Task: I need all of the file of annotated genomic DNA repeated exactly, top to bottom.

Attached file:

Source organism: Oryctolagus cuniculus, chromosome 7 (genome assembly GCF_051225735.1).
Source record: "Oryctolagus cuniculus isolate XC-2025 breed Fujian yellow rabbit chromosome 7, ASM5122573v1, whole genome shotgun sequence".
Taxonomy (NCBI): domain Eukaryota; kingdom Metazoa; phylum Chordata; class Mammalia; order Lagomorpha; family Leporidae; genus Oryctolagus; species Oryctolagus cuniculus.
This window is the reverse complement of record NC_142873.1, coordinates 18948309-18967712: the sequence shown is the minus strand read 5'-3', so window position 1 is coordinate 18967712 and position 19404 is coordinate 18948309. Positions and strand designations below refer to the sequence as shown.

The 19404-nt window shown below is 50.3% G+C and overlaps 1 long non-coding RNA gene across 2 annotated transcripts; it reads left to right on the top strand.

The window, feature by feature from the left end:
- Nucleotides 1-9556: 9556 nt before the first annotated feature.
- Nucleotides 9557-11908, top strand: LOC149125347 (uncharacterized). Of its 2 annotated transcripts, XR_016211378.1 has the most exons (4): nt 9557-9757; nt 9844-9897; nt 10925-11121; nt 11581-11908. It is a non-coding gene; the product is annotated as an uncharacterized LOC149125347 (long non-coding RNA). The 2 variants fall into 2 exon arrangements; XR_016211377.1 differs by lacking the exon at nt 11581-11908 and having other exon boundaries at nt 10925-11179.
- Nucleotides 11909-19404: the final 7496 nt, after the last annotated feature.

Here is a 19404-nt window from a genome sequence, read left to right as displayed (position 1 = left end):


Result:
Source organism: Oryctolagus cuniculus, chromosome 7 (genome assembly GCF_051225735.1).
Source record: "Oryctolagus cuniculus isolate XC-2025 breed Fujian yellow rabbit chromosome 7, ASM5122573v1, whole genome shotgun sequence".
Taxonomy (NCBI): domain Eukaryota; kingdom Metazoa; phylum Chordata; class Mammalia; order Lagomorpha; family Leporidae; genus Oryctolagus; species Oryctolagus cuniculus.
This window is the reverse complement of record NC_142873.1, coordinates 18948309-18967712: the sequence shown is the minus strand read 5'-3', so window position 1 is coordinate 18967712 and position 19404 is coordinate 18948309. Positions and strand designations below refer to the sequence as shown.

The 19404-nt window shown below is 50.3% G+C and overlaps 1 long non-coding RNA gene across 2 annotated transcripts; it reads left to right on the top strand.

The window, feature by feature from the left end:
- Nucleotides 1-9556: 9556 nt before the first annotated feature.
- Nucleotides 9557-11908, top strand: LOC149125347 (uncharacterized). Of its 2 annotated transcripts, XR_016211378.1 has the most exons (4): nt 9557-9757; nt 9844-9897; nt 10925-11121; nt 11581-11908. It is a non-coding gene; the product is annotated as an uncharacterized LOC149125347 (long non-coding RNA). The 2 variants fall into 2 exon arrangements; XR_016211377.1 differs by lacking the exon at nt 11581-11908 and having other exon boundaries at nt 10925-11179.
- Nucleotides 11909-19404: the final 7496 nt, after the last annotated feature.

Here is a 19404-nt window from a genome sequence, read left to right as displayed (position 1 = left end):